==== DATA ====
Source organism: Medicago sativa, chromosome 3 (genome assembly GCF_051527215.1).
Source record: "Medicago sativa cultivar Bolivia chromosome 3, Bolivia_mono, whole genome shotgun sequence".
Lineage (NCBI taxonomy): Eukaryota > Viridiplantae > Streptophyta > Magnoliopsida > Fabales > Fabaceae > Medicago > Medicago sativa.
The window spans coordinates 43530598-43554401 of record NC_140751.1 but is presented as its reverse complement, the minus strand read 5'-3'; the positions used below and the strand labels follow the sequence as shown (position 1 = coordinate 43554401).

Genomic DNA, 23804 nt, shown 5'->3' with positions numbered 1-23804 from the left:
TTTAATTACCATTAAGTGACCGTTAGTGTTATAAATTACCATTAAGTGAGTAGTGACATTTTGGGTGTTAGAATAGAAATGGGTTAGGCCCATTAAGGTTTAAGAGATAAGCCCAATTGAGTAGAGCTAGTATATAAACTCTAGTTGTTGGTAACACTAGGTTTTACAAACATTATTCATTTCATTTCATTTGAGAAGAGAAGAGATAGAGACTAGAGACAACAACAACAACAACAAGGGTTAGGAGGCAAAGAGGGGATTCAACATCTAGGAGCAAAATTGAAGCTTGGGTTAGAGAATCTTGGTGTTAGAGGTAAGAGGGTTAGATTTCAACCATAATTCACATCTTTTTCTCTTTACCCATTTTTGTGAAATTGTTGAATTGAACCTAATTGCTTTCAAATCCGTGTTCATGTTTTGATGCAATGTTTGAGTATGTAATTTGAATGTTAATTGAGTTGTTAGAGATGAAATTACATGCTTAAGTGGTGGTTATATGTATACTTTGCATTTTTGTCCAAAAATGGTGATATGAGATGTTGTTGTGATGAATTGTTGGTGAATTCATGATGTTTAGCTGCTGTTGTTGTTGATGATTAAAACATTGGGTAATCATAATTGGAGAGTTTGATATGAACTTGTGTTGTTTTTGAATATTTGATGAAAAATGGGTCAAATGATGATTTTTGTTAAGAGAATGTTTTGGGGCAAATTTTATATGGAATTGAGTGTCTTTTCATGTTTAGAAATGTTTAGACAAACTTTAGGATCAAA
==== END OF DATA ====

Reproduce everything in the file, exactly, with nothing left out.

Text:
Source organism: Medicago sativa, chromosome 3 (genome assembly GCF_051527215.1).
Source record: "Medicago sativa cultivar Bolivia chromosome 3, Bolivia_mono, whole genome shotgun sequence".
Lineage (NCBI taxonomy): Eukaryota > Viridiplantae > Streptophyta > Magnoliopsida > Fabales > Fabaceae > Medicago > Medicago sativa.
The window spans coordinates 43530598-43554401 of record NC_140751.1 but is presented as its reverse complement, the minus strand read 5'-3'; the positions used below and the strand labels follow the sequence as shown (position 1 = coordinate 43554401).

Genomic DNA, 23804 nt, shown 5'->3' with positions numbered 1-23804 from the left:
TTTAATTACCATTAAGTGACCGTTAGTGTTATAAATTACCATTAAGTGAGTAGTGACATTTTGGGTGTTAGAATAGAAATGGGTTAGGCCCATTAAGGTTTAAGAGATAAGCCCAATTGAGTAGAGCTAGTATATAAACTCTAGTTGTTGGTAACACTAGGTTTTACAAACATTATTCATTTCATTTCATTTGAGAAGAGAAGAGATAGAGACTAGAGACAACAACAACAACAACAAGGGTTAGGAGGCAAAGAGGGGATTCAACATCTAGGAGCAAAATTGAAGCTTGGGTTAGAGAATCTTGGTGTTAGAGGTAAGAGGGTTAGATTTCAACCATAATTCACATCTTTTTCTCTTTACCCATTTTTGTGAAATTGTTGAATTGAACCTAATTGCTTTCAAATCCGTGTTCATGTTTTGATGCAATGTTTGAGTATGTAATTTGAATGTTAATTGAGTTGTTAGAGATGAAATTACATGCTTAAGTGGTGGTTATATGTATACTTTGCATTTTTGTCCAAAAATGGTGATATGAGATGTTGTTGTGATGAATTGTTGGTGAATTCATGATGTTTAGCTGCTGTTGTTGTTGATGATTAAAACATTGGGTAATCATAATTGGAGAGTTTGATATGAACTTGTGTTGTTTTTGAATATTTGATGAAAAATGGGTCAAATGATGATTTTTGTTAAGAGAATGTTTTGGGGCAAATTTTATATGGAATTGAGTGTCTTTTCATGTTTAGAAATGTTTAGACAAACTTTAGGATCAAA